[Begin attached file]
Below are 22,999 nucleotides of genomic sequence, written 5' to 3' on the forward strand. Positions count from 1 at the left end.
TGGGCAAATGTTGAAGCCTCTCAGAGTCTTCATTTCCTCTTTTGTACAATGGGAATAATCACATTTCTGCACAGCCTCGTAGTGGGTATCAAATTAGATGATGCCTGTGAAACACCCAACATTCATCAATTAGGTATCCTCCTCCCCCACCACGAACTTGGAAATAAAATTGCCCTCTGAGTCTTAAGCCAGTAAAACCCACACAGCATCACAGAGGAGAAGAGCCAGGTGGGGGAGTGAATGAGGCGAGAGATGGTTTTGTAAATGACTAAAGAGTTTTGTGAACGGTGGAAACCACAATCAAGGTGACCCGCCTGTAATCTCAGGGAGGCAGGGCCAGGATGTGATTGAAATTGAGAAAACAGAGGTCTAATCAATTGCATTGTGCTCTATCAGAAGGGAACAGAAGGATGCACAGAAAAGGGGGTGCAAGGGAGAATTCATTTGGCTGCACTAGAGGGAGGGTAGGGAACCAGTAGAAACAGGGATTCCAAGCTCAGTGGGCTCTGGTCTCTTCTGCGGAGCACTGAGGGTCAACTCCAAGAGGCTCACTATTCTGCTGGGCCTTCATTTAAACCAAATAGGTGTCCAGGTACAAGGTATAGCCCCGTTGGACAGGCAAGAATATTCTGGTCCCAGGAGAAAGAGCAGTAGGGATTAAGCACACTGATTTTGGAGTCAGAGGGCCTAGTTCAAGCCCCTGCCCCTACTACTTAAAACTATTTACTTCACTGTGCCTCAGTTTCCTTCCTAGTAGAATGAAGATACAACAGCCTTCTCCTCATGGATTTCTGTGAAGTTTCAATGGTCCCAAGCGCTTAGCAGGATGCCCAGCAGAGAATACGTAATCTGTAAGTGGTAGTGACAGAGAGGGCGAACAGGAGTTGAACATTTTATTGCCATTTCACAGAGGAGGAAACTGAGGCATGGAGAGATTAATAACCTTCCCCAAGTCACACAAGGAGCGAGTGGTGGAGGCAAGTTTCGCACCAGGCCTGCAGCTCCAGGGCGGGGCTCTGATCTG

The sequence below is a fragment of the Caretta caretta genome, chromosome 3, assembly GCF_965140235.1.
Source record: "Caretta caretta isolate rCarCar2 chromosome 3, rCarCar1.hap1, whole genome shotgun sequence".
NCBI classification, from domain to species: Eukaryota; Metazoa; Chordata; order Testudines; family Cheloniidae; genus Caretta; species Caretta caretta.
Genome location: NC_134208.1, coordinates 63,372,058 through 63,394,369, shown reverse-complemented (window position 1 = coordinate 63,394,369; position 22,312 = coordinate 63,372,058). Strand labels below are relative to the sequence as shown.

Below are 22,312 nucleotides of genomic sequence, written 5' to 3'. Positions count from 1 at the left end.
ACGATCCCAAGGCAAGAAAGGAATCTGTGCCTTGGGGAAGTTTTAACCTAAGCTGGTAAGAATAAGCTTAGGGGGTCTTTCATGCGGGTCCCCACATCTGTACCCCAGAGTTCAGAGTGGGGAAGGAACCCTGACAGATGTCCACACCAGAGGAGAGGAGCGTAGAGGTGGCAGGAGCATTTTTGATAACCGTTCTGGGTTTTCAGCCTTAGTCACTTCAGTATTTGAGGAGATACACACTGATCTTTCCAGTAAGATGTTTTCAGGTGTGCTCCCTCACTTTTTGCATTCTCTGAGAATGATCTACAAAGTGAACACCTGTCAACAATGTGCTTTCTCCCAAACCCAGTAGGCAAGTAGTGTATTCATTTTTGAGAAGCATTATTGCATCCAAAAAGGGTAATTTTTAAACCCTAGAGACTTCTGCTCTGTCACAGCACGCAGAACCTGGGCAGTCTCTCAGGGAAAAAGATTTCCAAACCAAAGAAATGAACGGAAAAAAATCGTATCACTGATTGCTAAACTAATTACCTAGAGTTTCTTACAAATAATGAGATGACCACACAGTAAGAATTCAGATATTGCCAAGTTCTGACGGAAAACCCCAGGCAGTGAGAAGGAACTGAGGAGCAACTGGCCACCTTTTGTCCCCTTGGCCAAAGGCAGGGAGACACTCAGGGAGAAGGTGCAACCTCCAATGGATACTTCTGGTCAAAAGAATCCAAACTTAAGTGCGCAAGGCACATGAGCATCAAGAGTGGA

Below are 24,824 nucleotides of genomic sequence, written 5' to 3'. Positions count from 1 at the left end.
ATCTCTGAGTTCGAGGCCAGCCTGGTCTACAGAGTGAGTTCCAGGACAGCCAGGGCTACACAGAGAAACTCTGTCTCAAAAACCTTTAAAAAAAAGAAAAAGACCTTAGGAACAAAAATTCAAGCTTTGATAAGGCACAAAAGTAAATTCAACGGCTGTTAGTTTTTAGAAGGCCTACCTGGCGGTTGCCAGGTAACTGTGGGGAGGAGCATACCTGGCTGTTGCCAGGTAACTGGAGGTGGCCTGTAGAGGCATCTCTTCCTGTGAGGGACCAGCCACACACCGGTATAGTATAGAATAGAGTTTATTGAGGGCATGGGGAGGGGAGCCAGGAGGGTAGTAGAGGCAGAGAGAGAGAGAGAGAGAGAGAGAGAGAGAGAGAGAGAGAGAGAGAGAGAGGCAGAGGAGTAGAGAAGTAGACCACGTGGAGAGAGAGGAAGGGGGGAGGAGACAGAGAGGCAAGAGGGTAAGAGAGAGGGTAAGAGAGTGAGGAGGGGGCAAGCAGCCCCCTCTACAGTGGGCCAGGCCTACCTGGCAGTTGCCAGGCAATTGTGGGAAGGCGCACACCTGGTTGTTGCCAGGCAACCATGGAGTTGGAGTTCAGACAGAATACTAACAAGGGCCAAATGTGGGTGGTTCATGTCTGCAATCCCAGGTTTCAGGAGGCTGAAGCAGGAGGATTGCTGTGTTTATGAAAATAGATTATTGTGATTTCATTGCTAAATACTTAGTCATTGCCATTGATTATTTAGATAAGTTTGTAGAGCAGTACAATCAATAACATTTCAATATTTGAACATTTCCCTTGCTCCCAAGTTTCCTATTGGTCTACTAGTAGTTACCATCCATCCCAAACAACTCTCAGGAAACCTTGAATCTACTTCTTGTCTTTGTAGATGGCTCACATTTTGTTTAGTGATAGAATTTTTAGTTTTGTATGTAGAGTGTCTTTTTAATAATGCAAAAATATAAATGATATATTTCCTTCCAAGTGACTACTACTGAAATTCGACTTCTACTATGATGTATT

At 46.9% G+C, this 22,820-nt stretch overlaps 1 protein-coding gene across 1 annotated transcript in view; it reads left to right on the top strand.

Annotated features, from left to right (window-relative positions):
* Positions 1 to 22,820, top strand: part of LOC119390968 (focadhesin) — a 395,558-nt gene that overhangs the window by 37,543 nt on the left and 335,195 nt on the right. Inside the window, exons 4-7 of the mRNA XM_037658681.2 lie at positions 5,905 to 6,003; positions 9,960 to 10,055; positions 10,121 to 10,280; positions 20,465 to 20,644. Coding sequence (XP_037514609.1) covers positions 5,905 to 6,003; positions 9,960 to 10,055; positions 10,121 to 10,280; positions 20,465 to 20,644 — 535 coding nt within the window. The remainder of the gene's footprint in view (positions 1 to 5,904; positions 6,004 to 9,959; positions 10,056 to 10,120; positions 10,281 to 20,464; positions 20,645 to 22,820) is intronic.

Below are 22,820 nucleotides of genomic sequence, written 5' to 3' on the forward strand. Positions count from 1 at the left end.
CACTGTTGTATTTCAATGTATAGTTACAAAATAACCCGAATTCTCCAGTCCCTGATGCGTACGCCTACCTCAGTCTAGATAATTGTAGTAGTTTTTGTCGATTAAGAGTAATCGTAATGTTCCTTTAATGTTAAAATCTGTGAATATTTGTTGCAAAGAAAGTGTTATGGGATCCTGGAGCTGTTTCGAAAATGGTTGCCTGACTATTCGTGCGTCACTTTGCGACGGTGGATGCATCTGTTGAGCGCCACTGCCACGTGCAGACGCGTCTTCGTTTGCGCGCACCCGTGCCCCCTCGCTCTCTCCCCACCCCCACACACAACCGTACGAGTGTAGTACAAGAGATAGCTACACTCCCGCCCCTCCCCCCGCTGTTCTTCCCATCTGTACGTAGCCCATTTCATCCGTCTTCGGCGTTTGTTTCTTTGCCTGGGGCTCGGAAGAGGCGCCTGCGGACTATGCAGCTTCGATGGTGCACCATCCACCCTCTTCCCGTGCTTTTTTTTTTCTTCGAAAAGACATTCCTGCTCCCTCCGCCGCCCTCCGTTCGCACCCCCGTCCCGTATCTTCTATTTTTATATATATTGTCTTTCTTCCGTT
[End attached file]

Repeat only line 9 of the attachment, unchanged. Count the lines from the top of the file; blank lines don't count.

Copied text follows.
Below are 24,824 nucleotides of genomic sequence, written 5' to 3'. Positions count from 1 at the left end.